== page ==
Secretary Hagel got a chance to sit in the cockpit of an F-35 jet, and in the Air Force hangar of the 33rd, stood before an aircraft with his name painted on the side as he made brief remarks to about 100 military personnel. He called the F-35 a critical part of the future of the nation’s defense.
"This is as big a project, the F-35, that we have at the Department of Defense; we have a lot riding on this aircraft," said Sec. Hagel, who noted that the U.S. military and its eight partner countries have a lot invested in the $400 billion dollar jet.
During the visit, the Secretary met with training and maintenance crews involved with the F-35 fighter. The entire fleet of F-35s has been grounded, after one of the planes caught fire during takeoff last month on a runway at Eglin. No one was injured, but the incident marked the third time flights have been suspended since February.
In reference to the fire, Hagel said he was still confident in the F-35 platform, noting that no project of this magnitude has been without problems. But, he says the decision to allow resumption of flight operations is a matter of safety and won’t be rushed.
"I've said before, we're not gonna put the F-35 in the air, anywhere, until we know it's safe to fly. And, as to timing, I'll leave that up to the experts to come back with recommendations."
Those recommendations on lifting the order halting air operations may not come in time for some F-35 aircraft to flight at the Farnborough International Air Show in the U-K next week. But, Sec. Hagel says a safety investigation is on-going as part of the decision-making process.
The Safety Investigation Board process includes an analysis of the report from inspections, which were conducted over the weekend. But, Hagel says he was encouraged by the good report he got Thursday morning from F-35 pilots and maintenance crews.
First Lt. Hope Cronin, Chief of Public Affairs at the 33rd Fight Wing, says while the investigation continues, the F-35 crew is staying busy. They're spending more time in F-35 simulators and working on courseware review for new software to be put into the aircraft.
Currently, Eglin has 49 F-35 aircraft, including the very first Air Force variant flown to the base by Lt. Col. Smith, who's commander of the 33rd's Operations Support Squadron.
"What's exciting about (Thursday) was to have Sec. Hagel come in to Eglin and lay out in laymen's terms what the F-35 means to the defense strategy of the US Air Force, Navy, Marine Corps and eight partner nations for the next 40-50 years," says Smith.
Again, as for when the F-35 fleet at Eglin and elsewhere will again ‘be cleared for takeoff,’ neither Sec. Hagel nor local Air Force officials could say. However, safety investigations in the Air Force typically last 30 days, and in this case started the week of the incident, which occurred on June 23rd.
Standing before an aircraft with his name on it, Secretary of Defense Chuck Hagel declared the F-35 a critical part of the future of the nation’s defense.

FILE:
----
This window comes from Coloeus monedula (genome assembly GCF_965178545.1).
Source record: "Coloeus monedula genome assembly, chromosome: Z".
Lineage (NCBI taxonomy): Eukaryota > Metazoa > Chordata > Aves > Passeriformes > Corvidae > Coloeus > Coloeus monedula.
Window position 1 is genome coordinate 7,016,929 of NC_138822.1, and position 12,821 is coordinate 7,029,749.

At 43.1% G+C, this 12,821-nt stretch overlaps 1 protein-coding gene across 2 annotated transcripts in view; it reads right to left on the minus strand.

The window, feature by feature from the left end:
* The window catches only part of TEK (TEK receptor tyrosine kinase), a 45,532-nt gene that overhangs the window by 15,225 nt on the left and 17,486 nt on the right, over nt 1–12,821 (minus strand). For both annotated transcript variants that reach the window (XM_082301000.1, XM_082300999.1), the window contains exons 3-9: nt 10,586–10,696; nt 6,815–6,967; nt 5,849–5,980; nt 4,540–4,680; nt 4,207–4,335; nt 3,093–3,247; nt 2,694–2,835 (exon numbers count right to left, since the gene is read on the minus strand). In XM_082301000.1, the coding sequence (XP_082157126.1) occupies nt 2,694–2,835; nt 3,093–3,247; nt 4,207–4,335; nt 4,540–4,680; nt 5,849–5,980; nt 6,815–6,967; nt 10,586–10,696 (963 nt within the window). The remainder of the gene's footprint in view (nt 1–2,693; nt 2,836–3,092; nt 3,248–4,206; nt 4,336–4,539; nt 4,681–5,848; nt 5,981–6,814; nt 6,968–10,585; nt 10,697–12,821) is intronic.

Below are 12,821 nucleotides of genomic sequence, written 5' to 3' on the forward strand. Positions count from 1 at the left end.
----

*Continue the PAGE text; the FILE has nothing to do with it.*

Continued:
Hagel made the remarks during a visit to the 33rd Fighter Wing at Eglin Air Force Base this Thursday morning. Hagel hosted a ‘troop talk’ with about 100 servicemen and women.
Earlier the Secretary met with training and maintenance crews involved with the F-35 fighter. The entire fleet of F-35s has been grounded, after one of them caught fire last month on a runway at Eglin.
But, Hagel stood fast in his support for the F-35 program. “I believe this aircraft is the future for our fighter aircraft for our services,” said Hagel, adding that the F-35 is among the biggest projects at the Department of Defense. “We’ve got a lot riding on this aircraft,” he said. Hagel also noted the eight international partners around the world, who have a lot invested in the F-35.
He went on to discuss issues with the F-35 aircraft. Although he didn’t specifically talk about the aircraft that caught fire last month, he offered assurances that safety is the first priority. “We’re not going to put aircraft in the air. We’re not going to ask anyone to risk their lives on any platform for any reason, unless we feel absolutely secure that it is safe.” In the aftermath of the fire, Hagel says the inspection has been completed and a further investigation of all the different dimensions of those inspections is taking place.
Secretary Hagel also referred to the importance of having quality people; capability, with cutting edge technology; and partnerships (eight countries ) that are all represented at Eglin.
Secretary Hagel also addressed DOD budget issues. Talking to the servicemen and women in the hangar, he said “We’re undergoing as “this is the biggest, most abrupt, steepest budget reduction process in your careers. Unfortunately, this is the world we’re dealing with.”
Hagel referred to the impact of the automatic budget cuts of the 2013 Sequestration on force readiness. He says a restructuring of the military is taking place to deal with a continuation of such reductions.
Hagel pledged to take care of the people in the U.S. military, noting the balance between proper compensation and readiness. “No leader of this institution, whether uniformed or non-uniformed, would ever send men and women into combat when you’re not ready. I won’t do it,” he said.